Gloria Francis helps seniors and her bank

Gloria Francis helps seniors and her bank

time icon 3 min read update icon Sept. 16, 2019

When someone talks about senior banking in Colorado Springs, the first person to come to mind is Gloria Francis. For almost twenty years her name has been synonymous with seniors, not only in banking but in social issues as well.

In 1975 she approached the then president of Central Bank, who she knew, and said: "if you'll hire me, I'll do the best job that I can." He took the chance on this homemaker friend with no experience and the rest, as they say, became history. At that time seniors represented 10-15% of the bank's accounts and in 1994 that group had grown to 60-65%.
"I got the idea to start some programs," says Gloria, " and the first one became Fun and Friends." Seventeen years later Fun and Friends have become a group of about 300 people who gather at The Acacia, a downtown senior center in Colorado Springs, every last Sunday of the month for dances, entertainment and maybe a brief speaker.

Reflecting back, Gloria commented, "In this business, we think that clothing, shelter, and food are most important, but companionship rates up there pretty high. Many seniors suffer loneliness -some have lost spouses, some have come from other states to join sons or daughters and found that they lead busy lives." So Gloria began to bring these seniors together.

"There was really something missing from Fun and Friends and that was minority participation, so I started the Historical Society, a misnomer because they don't really study history. Most of them are minority seniors and we have dinner and a social at the Senior Center every 2 or 3 months. Usually, about 200 people show up for these."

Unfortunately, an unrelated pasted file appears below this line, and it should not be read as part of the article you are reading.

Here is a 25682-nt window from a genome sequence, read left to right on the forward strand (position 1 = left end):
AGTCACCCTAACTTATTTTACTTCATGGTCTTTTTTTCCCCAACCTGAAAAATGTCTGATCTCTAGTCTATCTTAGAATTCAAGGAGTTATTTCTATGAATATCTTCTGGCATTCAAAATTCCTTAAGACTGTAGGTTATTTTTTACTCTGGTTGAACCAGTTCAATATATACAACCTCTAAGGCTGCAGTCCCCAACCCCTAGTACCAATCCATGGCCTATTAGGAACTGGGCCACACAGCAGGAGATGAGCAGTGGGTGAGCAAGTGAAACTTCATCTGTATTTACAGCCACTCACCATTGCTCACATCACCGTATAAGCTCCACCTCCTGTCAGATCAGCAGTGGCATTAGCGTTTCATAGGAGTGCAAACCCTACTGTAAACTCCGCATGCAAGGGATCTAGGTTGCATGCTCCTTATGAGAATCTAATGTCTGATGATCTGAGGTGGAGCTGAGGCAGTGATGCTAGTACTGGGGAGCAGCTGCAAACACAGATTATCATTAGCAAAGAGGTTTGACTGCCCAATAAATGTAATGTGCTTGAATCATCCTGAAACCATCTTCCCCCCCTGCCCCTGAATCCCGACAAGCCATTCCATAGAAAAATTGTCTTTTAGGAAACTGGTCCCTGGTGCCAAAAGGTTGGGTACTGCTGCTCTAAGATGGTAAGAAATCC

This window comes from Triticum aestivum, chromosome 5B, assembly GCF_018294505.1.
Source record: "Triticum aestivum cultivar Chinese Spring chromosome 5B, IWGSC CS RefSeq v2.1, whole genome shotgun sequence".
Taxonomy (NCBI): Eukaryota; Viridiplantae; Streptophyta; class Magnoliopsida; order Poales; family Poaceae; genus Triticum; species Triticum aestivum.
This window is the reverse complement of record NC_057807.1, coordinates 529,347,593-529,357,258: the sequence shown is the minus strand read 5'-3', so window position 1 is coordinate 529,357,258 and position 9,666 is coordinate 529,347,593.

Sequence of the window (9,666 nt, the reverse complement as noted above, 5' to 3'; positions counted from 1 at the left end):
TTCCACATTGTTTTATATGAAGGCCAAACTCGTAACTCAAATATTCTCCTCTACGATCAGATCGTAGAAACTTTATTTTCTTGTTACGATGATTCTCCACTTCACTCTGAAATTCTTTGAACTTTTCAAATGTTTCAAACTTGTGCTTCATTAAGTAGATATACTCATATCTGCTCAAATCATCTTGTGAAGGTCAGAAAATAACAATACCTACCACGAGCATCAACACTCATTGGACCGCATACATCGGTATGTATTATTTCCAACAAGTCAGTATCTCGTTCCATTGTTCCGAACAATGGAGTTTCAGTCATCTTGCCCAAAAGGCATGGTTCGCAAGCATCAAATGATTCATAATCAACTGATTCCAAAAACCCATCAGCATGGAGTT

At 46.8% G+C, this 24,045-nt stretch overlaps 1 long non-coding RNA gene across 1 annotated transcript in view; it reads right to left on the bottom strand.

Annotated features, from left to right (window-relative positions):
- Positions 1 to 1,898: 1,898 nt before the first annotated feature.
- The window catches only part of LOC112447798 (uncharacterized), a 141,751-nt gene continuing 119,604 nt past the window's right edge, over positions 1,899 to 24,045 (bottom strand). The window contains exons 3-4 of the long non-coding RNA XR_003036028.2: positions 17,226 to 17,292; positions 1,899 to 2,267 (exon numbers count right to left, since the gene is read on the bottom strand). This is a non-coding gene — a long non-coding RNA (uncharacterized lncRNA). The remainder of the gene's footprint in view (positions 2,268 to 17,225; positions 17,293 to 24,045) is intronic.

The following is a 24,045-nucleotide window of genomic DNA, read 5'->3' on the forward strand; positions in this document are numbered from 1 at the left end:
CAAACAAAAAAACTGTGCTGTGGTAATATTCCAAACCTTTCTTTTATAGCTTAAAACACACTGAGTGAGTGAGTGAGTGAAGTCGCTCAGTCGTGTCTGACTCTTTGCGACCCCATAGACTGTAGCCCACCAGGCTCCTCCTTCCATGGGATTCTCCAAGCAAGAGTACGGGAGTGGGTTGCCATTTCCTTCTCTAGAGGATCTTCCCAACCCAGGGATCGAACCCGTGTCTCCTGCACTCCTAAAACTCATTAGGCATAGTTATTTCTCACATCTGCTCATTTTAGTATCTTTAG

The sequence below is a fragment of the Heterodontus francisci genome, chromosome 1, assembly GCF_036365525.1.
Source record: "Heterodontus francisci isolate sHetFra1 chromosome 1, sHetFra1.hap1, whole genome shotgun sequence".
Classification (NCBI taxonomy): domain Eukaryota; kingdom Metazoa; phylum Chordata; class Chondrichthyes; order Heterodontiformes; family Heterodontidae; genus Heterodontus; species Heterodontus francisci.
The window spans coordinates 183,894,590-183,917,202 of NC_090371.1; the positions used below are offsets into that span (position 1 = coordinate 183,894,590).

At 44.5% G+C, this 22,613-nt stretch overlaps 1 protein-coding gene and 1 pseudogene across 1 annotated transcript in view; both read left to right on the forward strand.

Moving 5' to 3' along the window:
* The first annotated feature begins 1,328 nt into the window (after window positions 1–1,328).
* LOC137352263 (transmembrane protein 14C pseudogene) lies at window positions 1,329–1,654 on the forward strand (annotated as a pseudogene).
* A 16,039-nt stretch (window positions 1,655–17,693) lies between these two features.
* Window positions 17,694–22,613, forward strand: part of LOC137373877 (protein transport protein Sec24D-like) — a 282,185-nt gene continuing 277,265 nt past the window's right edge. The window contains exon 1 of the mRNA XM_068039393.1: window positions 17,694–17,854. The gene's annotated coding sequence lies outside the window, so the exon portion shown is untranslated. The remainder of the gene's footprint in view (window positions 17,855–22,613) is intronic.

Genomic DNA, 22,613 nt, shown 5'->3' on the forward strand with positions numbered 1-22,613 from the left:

As the years went by other senior activities were also initiated by Gloria, such as:
  • A radio program on KWYD called "Senior Report" which airs four times a day.
  • A radio call-in show "which is lots of fun" with all kinds of guests from Senator Campbell to Congressman Hefley to Governor Romer, "plus some people without big titles, but big hearts."
  • A Christmas Dinner For Seniors given every first Sunday in December.
  • A Senior Luncheon each month at the Colorado National Bank on East Pikes Peak Avenue in Colorado Springs. About 120 attend this each month, but up to 300 have arrived for lunch.
  • Numerous Board seats-Area Agency on Aging, Golden Circle Nutrition, Rocky Mountain SER, N.A.A.C.P. and Urban League.

"I'm really lucky because the bank sponsors a lot of my activities. They cosponsor a luncheon with the Urban League each month at Hillside Community Center, they sponsor the Senior Luncheons, they sponsor 'Fun and Friends', they sponsor coffees and seminars, functions at nursing homes and retirement residences, so the bank is very community-minded and they encourage me to participate in all of these activities."

As for the future, "According to demographics, the senior population is the fastest growing population in the country. I'm sure more and more banks are going to be concentrating on senior accounts. They should be doing more programming to encourage more seniors to come to their banks."

And Gloria sees herself continuing to help others because "I love them. I've worked so closely with them over the years and I do what I can because these are people who need people."

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